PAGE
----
When we approach God’s Word given to us in the Bible, our job like Paul, is to: Hear, Read, Mark, Learn, and Inwardly Digest God’s Word. To see God’s word in the light of the cross by hearing it often, reading it daily, marking up and dog earring our Bibles, learning more and more about the depth and complexity that is contained in those pages, then- here is the really important word- digest it. Digest it, make it our own. Just like Paul did. To read and hear and mark and learn God’s Word so much that it becomes our own words and we begin to naturally apply it our own lives and to share it with others. For us to speak the words that really matter: the words of eternal life. Let me give you an example from Romans. There is now therefore, now condemnation for those who are in Christ Jesus. It sounds nice and is kind of pretty but none of that really means anything unless it is real and applied in your life.

For example, think about those horrible, hurtful words that people throw around so carelessly that hurt more than sticks and stones ever could. Words like stupid, dumb, loser, useless. These words are used to condemn, to allow someone else to place themselves in judgment over someonelse and to condemn them with these hurtful words. These words are meant to condemn and bind a person to a belief that they are useless and stupid. But this is where the healing words of eternal life are spoken for you. To make the healing words of Jesus your own. Say, “I am in Christ Jesus, because of my baptism, Jesus has promised me that I am not condemned to believe those lies that people say about me. More than that, I am not those things, God does not make junk. God made me, loves me, died for me, if God loved me that much I can never be condemned by those hurtful words but instead find my strength and self-worth in the love of Jesus.” There is therefore, now no condemnation because I am in Christ Jesus.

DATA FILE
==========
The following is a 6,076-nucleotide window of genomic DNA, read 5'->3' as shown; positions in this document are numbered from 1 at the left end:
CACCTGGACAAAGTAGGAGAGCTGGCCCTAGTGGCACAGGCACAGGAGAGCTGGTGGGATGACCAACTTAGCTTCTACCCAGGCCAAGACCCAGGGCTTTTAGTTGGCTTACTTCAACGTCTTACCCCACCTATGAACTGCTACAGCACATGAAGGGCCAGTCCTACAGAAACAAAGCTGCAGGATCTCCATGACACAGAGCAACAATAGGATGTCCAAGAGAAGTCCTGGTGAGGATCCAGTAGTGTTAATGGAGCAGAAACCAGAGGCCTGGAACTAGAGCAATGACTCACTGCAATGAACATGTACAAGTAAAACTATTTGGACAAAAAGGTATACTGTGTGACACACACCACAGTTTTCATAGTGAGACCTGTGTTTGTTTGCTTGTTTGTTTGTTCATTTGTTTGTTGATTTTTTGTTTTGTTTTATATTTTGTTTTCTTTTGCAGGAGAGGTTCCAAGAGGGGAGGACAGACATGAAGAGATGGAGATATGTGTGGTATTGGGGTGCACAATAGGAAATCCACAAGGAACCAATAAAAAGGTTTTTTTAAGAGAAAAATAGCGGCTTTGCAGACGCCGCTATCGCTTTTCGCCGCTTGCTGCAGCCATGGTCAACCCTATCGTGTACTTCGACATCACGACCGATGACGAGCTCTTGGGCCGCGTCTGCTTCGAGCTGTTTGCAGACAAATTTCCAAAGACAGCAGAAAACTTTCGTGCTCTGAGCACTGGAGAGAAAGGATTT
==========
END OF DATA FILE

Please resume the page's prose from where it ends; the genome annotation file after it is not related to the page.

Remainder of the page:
Now that you have made it your own, it is time to share these words of healing and love for someone else that believes the hurtful words that have been said about them. You can see their hurt written all over their face. You are obliged, called and even commanded by God to tell them about how much God loves them, how he died for them, how someone who is loved that much could never be useless or worthless. Remind them that there is now no condemnation for them because of Jesus.

It is our privilege as Christians to digest the words of eternal life and make them our own. To speak God’s Words in the midst of all of the hurtful and broken words that this world throws at us. Then to take those words of eternal life and share them with someone that needs to hear them. Don’t worry about quoting them word for word, instead let God’s healing words be spoken through you, become part of your own language, because what you say does matter. Use your words wisely. Say the words of eternal life. Amen.

Published by philipmcclelland.org

​I am a recovering burned out workaholic​ who forgot I couldn't change the world. From the ashes of that not only have I found a peace from God that I never knew but a focus on what matters, God, family and loving my neighbor as God has loved me. My burning out experiences really drive my writing and how much I want to share all of the good God has worked through the hurt I've experienced. Currently I serve a great little parish in Northern Ohio with my wonderful family and our furry farm of five dogs, four cats and the oddball handful of fish. You can find me at www.philipmcclelland.org.

Leave a Reply

Fill in your details below or click an icon to log in:

WordPress.com Logo

You are commenting using your WordPress.com account. Log Out /  Change )

Google photo

You are commenting using your Google account. Log Out /  Change )

Twitter picture

You are commenting using your Twitter account. Log Out /  Change )

Facebook photo

You are commenting using your Facebook account. Log Out /  Change )

Connecting to %s

%d bloggers like this: